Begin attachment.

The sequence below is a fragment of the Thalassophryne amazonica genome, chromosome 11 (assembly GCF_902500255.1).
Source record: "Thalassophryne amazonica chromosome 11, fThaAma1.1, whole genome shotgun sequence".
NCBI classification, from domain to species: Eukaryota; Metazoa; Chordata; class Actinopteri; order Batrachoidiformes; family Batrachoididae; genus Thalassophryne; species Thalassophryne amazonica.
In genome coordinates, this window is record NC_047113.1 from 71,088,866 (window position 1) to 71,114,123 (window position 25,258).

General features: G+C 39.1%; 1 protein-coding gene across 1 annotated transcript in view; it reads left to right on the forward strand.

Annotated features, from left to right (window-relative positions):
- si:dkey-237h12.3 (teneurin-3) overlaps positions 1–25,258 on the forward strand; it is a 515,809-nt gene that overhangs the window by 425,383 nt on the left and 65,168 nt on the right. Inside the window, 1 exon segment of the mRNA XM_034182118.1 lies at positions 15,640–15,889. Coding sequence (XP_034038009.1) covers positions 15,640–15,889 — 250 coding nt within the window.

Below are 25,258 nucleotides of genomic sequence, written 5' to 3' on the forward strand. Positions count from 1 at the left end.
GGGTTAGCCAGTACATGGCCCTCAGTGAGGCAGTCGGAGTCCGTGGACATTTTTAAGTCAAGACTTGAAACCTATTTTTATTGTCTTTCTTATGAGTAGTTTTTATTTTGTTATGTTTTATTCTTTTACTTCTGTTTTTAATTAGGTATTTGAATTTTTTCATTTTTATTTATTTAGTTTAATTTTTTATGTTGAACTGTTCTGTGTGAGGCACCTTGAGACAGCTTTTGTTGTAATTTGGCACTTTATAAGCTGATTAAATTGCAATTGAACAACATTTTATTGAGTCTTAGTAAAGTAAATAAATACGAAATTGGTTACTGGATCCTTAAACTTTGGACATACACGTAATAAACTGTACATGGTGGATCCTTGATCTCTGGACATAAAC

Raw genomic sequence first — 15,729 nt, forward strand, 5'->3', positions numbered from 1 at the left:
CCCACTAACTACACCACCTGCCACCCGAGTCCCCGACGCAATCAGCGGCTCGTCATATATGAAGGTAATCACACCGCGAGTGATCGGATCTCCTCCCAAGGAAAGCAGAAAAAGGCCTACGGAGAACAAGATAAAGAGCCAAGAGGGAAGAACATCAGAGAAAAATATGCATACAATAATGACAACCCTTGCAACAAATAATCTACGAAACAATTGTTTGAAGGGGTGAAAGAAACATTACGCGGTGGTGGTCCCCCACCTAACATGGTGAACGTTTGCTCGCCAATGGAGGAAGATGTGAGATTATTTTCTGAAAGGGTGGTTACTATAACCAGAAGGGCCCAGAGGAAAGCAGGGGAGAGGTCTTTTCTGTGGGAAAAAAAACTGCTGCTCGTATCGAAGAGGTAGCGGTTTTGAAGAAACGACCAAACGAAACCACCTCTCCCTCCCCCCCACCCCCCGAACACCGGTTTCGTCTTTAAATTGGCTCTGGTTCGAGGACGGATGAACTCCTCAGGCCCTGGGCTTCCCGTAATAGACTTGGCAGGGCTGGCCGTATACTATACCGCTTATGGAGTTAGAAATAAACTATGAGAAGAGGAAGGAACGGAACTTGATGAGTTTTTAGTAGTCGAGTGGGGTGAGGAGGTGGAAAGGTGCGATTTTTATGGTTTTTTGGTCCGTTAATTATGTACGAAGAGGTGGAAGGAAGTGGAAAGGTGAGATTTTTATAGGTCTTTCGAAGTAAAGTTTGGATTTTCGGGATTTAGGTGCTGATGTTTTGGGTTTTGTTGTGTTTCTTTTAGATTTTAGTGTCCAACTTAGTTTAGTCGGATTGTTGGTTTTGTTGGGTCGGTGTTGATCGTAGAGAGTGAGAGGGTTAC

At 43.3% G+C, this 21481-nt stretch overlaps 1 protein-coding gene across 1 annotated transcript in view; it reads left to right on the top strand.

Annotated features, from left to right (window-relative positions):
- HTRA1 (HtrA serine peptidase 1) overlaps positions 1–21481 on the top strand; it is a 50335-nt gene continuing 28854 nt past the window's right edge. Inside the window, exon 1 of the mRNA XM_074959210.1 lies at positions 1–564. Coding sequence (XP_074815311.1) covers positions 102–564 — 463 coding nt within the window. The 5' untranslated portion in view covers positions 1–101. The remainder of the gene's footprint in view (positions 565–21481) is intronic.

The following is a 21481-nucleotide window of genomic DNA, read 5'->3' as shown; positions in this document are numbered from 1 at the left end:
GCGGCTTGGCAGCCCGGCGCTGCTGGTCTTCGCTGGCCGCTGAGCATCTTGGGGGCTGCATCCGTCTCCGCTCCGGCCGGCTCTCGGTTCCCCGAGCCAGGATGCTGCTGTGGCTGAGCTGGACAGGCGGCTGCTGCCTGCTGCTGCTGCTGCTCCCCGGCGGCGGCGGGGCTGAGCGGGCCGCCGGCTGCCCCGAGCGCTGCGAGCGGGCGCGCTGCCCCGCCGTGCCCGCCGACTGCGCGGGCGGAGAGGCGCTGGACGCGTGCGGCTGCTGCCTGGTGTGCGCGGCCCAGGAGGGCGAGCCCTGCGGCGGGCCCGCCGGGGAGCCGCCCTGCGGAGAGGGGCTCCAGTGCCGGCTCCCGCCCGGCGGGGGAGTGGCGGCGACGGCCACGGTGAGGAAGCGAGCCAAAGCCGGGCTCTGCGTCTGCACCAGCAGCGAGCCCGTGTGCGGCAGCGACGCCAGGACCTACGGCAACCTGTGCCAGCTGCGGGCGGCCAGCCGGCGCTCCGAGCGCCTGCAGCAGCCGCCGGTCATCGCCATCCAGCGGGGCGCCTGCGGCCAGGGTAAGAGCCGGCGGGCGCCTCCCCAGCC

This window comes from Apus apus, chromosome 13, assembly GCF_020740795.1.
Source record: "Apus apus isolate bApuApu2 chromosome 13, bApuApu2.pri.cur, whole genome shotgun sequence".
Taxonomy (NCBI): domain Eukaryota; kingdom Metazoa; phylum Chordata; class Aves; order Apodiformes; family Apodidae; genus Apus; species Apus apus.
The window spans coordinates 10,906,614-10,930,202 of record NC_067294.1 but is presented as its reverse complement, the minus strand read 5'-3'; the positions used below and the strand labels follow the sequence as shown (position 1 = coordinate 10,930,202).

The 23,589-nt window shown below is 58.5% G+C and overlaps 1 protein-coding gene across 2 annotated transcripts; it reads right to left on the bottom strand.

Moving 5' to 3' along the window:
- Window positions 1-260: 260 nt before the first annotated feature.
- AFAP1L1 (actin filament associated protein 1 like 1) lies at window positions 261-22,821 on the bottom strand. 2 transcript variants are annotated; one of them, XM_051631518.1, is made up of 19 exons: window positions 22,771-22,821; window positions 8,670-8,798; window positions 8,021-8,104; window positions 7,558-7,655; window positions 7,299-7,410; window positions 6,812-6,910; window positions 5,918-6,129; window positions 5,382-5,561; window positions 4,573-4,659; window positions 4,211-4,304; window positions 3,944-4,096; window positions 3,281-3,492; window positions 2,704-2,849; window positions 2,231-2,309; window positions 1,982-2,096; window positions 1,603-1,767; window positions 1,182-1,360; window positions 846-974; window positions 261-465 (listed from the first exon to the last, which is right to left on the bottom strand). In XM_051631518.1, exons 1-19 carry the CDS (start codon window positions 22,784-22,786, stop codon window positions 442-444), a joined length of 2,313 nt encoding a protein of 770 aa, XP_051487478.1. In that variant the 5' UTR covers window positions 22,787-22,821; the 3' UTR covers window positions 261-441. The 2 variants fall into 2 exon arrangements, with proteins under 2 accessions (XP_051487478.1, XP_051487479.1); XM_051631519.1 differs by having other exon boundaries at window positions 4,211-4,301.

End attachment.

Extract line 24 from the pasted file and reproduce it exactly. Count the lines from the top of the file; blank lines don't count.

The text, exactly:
- AFAP1L1 (actin filament associated protein 1 like 1) lies at window positions 261-22,821 on the bottom strand. 2 transcript variants are annotated; one of them, XM_051631518.1, is made up of 19 exons: window positions 22,771-22,821; window positions 8,670-8,798; window positions 8,021-8,104; window positions 7,558-7,655; window positions 7,299-7,410; window positions 6,812-6,910; window positions 5,918-6,129; window positions 5,382-5,561; window positions 4,573-4,659; window positions 4,211-4,304; window positions 3,944-4,096; window positions 3,281-3,492; window positions 2,704-2,849; window positions 2,231-2,309; window positions 1,982-2,096; window positions 1,603-1,767; window positions 1,182-1,360; window positions 846-974; window positions 261-465 (listed from the first exon to the last, which is right to left on the bottom strand). In XM_051631518.1, exons 1-19 carry the CDS (start codon window positions 22,784-22,786, stop codon window positions 442-444), a joined length of 2,313 nt encoding a protein of 770 aa, XP_051487478.1. In that variant the 5' UTR covers window positions 22,787-22,821; the 3' UTR covers window positions 261-441. The 2 variants fall into 2 exon arrangements, with proteins under 2 accessions (XP_051487478.1, XP_051487479.1); XM_051631519.1 differs by having other exon boundaries at window positions 4,211-4,301.